That Jason Todd saw something of himself in Duela, the so-called Joker's Daughter, was apparent in Lobdell's previous volume, Red Hood/Arsenal Vol. 1: Open for Business — Duela, a lost and mistreated teen just like Jason once was. Maybe I'm slow on the uptake, but it was not until Lobdell made it explicit here that I understood their other connection — that if Duela is the "Joker's daughter," then Jason is his son, created by the Joker (if you believe Lobdell's Jokerized version of things) and wearing the Joker's former namesake.

In essence, both Duela and Jason wear a version of the Joker on their faces; the Joker is responsible for each of their current iterations. That makes Joker's Daughter much more interesting, at least placed in partnership with or opposition to Red Hood. And taking it further, Duela can be seen here as a kind of Joker's Robin or anti-Robin; it's unlikely her interactions with Dick Grayson will crackle quite the same as her interactions with Jason, but there's still surely a way to play Duela and any of the Robins as two sides of the same coin.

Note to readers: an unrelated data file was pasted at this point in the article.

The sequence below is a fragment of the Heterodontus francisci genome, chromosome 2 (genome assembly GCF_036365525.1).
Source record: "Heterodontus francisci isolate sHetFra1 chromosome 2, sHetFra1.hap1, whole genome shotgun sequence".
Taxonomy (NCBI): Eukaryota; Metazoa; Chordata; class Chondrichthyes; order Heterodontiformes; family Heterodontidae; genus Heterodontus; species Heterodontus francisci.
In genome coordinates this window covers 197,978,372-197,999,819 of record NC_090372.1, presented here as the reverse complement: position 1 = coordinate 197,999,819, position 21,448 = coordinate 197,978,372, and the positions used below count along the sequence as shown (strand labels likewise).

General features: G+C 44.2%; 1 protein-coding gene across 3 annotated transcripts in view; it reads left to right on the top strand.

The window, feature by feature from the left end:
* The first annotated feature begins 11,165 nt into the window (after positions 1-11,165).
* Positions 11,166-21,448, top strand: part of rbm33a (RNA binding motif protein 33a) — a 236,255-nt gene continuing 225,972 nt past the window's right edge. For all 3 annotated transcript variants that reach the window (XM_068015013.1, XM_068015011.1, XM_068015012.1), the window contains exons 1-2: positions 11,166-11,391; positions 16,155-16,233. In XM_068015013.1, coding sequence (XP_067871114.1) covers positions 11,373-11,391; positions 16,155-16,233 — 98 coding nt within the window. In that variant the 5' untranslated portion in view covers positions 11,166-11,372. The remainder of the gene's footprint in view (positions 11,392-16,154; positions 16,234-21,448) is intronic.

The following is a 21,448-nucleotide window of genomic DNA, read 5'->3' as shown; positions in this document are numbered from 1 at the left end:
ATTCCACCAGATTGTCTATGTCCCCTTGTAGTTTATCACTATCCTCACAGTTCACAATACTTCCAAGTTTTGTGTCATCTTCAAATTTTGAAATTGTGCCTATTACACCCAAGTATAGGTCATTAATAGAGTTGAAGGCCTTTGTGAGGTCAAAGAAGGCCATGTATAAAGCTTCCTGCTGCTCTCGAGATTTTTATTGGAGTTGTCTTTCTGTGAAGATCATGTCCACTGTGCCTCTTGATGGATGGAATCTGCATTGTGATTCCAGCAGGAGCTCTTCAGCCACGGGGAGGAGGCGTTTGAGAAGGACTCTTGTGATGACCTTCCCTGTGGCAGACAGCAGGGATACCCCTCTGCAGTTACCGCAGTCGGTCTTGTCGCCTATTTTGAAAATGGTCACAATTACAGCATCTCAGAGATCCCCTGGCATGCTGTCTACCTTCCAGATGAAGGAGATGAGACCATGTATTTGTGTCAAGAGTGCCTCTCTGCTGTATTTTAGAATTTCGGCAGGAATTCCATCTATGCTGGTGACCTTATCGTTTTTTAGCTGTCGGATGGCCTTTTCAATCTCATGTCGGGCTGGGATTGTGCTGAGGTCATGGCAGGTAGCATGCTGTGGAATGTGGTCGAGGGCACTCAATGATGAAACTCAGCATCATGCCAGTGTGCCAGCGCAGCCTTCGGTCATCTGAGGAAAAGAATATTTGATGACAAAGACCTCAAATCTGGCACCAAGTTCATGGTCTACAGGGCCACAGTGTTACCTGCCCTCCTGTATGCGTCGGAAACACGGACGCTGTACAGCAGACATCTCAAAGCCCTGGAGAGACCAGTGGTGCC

Dancing appears to get a little silly when Lobdell introduces Iron Rule, a seemingly forgettable, 1990s inspired group of "extreme" mercenaries working for Charon, part of the equally over-the-top Gotham Underground. But things start to work better the more Lobdell ties up the threads, revealing Iron Rule as the resurrection of a former team Arsenal Roy Harper thought he killed when they disobeyed his orders and went rogue. And just when Iron Rule's presence seems too coincidental, Lobdell further reveals that Joker's Daughter has been behind it all along in a bid to take out Arsenal and then Jason, trying to permanently kill the Robin that her father could not.